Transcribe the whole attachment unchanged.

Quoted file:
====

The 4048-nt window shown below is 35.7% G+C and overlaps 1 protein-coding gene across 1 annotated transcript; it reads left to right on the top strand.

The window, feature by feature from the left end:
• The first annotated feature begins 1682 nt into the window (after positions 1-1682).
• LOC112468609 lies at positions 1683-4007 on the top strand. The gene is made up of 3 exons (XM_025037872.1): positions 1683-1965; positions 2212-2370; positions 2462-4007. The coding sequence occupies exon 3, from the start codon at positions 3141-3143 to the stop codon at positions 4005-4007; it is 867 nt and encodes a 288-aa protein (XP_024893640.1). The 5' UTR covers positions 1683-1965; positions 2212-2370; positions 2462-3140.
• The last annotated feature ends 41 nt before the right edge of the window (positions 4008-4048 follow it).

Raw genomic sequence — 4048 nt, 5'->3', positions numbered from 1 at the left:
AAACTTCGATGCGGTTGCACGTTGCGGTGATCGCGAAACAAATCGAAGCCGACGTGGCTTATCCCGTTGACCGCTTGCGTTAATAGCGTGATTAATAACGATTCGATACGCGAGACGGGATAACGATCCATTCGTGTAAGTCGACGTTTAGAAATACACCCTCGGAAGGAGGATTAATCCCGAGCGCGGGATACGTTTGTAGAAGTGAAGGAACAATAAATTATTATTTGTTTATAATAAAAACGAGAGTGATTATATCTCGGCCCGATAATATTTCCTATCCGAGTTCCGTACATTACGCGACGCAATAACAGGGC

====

The 4048-nt window shown below is 35.7% G+C and overlaps 1 protein-coding gene across 1 annotated transcript; it reads left to right on the top strand.

The window, feature by feature from the left end:
• The first annotated feature begins 1682 nt into the window (after positions 1-1682).
• LOC112468609 lies at positions 1683-4007 on the top strand. The gene is made up of 3 exons (XM_025037872.1): positions 1683-1965; positions 2212-2370; positions 2462-4007. The coding sequence occupies exon 3, from the start codon at positions 3141-3143 to the stop codon at positions 4005-4007; it is 867 nt and encodes a 288-aa protein (XP_024893640.1). The 5' UTR covers positions 1683-1965; positions 2212-2370; positions 2462-3140.
• The last annotated feature ends 41 nt before the right edge of the window (positions 4008-4048 follow it).

Raw genomic sequence — 4048 nt, 5'->3', positions numbered from 1 at the left:
AAACTTCGATGCGGTTGCACGTTGCGGTGATCGCGAAACAAATCGAAGCCGACGTGGCTTATCCCGTTGACCGCTTGCGTTAATAGCGTGATTAATAACGATTCGATACGCGAGACGGGATAACGATCCATTCGTGTAAGTCGACGTTTAGAAATACACCCTCGGAAGGAGGATTAATCCCGAGCGCGGGATACGTTTGTAGAAGTGAAGGAACAATAAATTATTATTTGTTTATAATAAAAACGAGAGTGATTATATCTCGGCCCGATAATATTTCCTATCCGAGTTCCGTACATTACGCGACGCAATAACAGGGC